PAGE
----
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Concert Reviews:
Big Sean turns Joe Louis Arena into rap "Paradise" with guest-filled show
 

By GARY GRAFF
Digital First Media, @GraffonMusic

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DETROIT -- Big Sean has a new problem -- How does he top the show he put on Friday night, Nov. 6, at Joe Louis Arena?

After bringing big names such as Kanye West, Drake and Nicki Minaj out for previous headlining dates at the Palace of Auburn Hills and the DTE Energy Music Theatre, the West Bloomfield-based rapper went for broke in his first major downtown Detroit appearance, turning the hour-and-50-minute concert into nothing less than an all-star hip-hop festival.

The culminating was a full-cast encore performance of "Detroit vs. Everybody," the rallying cry hit from Eminem's "Shady XV" label compilation last year. Eminem, sporting a white Run-DMC tribute hoodie, slayed his verse and, not surprisingly, got the biggest ovation. But with Dej Loaf, Royce da 5'9", Danny Brown and Trick Trick also on the stage, it was a long-awaited MC summit meeting that was as exciting in the flesh as it looks on paper and capped a night that had already established a new standard for Big Sean extravaganzas.

Dej Loaf started the guest parade early on, joining Big Sean in for "Try Me," a bit of "Be Real" and "Back Up Off Me," and shortly after that longtime friend and Birmingham Groves grad Mike Posner, sporting a red bandana, hopped on stage to recreate their early collaboration "Smoke & Drive" before Big Sean left the stage for Posner to deliver his hit "Cooler Than Me." Jehne Aiko came on for "Beware" and "I Know," and Lil Wayne -- received almost as rapturously as Eminem -- teamed with Big Sean for a fierce medley of "A Milli," "F*** You" and "Love Me" as well as versions of "How Many Times" and "Deep."

Clearly Big Sean wasn't kidding when the told the Joe Louis crowd, more than once, that it was "the best night of my life."

It was an night that wasn't just about the guest stars, either. Roaming a two-tiered stage designed to look like a street block -- with a church on one side and a liquor store on the other -- Big Sean was a commanding presence throughout the concert. Sporting five different outfits, including a personalized Red Wings jersey with the number 15, he rapped with authority and dug deep into his three albums and several mixtapes for both bit hits ("My Last," "Marvin & Chardonnay," "Dance (A$$)," "I Don't F*** With You," "Mercy") and devotee favorites such as "Mula," "Too Fake," "Supa Dupa Lemonade" and "High."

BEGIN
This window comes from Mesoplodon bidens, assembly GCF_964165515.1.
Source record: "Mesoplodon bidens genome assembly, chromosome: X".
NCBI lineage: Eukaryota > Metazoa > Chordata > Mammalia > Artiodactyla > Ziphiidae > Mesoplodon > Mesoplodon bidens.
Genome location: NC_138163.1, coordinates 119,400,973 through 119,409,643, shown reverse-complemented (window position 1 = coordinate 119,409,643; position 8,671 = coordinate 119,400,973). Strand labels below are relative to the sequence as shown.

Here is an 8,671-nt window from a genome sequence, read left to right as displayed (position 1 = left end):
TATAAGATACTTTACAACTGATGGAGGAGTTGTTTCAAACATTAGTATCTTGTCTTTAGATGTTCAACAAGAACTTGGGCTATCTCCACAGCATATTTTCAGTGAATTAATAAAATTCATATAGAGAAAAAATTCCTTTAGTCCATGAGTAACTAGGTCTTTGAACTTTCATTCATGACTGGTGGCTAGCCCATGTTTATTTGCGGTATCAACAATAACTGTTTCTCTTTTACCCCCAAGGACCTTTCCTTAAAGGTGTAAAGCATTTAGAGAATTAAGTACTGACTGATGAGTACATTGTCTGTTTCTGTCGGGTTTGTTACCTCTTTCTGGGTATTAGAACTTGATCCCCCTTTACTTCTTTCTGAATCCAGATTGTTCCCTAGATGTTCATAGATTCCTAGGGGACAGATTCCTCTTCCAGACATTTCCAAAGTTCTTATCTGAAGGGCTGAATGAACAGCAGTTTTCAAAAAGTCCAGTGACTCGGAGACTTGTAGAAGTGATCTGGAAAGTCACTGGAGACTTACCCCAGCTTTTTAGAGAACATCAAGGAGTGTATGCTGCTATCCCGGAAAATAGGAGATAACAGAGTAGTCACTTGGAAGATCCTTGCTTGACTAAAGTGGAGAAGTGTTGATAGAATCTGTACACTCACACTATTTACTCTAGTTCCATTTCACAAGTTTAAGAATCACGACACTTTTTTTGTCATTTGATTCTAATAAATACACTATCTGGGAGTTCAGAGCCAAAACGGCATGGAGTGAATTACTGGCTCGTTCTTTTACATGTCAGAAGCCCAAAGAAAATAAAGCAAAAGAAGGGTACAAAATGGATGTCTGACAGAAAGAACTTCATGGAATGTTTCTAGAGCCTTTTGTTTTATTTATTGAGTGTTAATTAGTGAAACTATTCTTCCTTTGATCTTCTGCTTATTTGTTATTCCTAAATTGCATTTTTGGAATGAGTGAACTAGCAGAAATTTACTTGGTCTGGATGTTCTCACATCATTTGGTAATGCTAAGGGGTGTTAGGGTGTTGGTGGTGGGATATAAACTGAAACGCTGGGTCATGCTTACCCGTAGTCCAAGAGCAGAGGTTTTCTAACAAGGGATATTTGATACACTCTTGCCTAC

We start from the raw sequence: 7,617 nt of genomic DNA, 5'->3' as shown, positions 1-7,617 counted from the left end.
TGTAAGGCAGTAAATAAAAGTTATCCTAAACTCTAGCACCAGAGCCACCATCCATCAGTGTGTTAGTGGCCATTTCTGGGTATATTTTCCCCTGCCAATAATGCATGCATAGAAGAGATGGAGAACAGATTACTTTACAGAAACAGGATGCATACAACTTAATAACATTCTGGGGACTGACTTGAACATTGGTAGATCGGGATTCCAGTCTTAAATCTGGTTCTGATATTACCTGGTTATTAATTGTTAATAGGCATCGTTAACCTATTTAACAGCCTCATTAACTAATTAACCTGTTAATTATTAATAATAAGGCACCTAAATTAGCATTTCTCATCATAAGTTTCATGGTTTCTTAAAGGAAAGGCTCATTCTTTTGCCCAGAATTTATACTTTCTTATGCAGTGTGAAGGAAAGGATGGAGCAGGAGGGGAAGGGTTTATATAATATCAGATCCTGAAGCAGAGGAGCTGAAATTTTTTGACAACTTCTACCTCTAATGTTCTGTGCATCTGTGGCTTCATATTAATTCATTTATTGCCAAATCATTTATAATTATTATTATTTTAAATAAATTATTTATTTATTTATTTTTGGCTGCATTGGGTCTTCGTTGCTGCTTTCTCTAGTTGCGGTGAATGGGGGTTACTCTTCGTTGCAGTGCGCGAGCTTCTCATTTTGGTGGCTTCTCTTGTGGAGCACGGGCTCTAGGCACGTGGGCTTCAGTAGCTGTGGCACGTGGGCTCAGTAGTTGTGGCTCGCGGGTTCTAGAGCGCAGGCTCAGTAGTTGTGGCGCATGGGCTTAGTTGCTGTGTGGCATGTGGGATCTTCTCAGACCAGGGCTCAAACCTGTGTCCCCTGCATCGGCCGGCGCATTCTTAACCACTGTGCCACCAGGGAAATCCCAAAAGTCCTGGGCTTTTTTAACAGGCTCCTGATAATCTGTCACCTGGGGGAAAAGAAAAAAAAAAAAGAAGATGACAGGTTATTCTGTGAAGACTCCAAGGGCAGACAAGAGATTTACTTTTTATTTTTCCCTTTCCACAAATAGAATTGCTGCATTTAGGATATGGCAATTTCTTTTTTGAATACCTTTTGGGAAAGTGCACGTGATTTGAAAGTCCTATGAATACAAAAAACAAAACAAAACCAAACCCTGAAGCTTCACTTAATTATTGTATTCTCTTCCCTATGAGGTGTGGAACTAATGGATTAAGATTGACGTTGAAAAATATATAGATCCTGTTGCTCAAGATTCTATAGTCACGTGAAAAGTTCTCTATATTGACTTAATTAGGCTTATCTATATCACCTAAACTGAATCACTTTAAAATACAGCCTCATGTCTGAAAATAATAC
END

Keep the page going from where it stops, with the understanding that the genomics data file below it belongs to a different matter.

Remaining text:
He also recreated his features from Drake's "All Me" and Rick Ross' "Sanctified," while the show-closing "One Man Can Change the World" -- during which Big Sean appeared overcome with emotion -- was an anthemic call to action and a reminder, after all the flash and dazzle, the show was also a fundraiser for his charity, the Sean Anderson Foundation. "This is everything I wanted, and it's because of you guys," he told the crowd. "It's a (expletive) honor to do it this big in my city, to come home and see all of this...I promise to never let you down."

With Big Sean's track record that certainly seems unlikely -- but he certainly has a tough act to follow the next time he plays at home.



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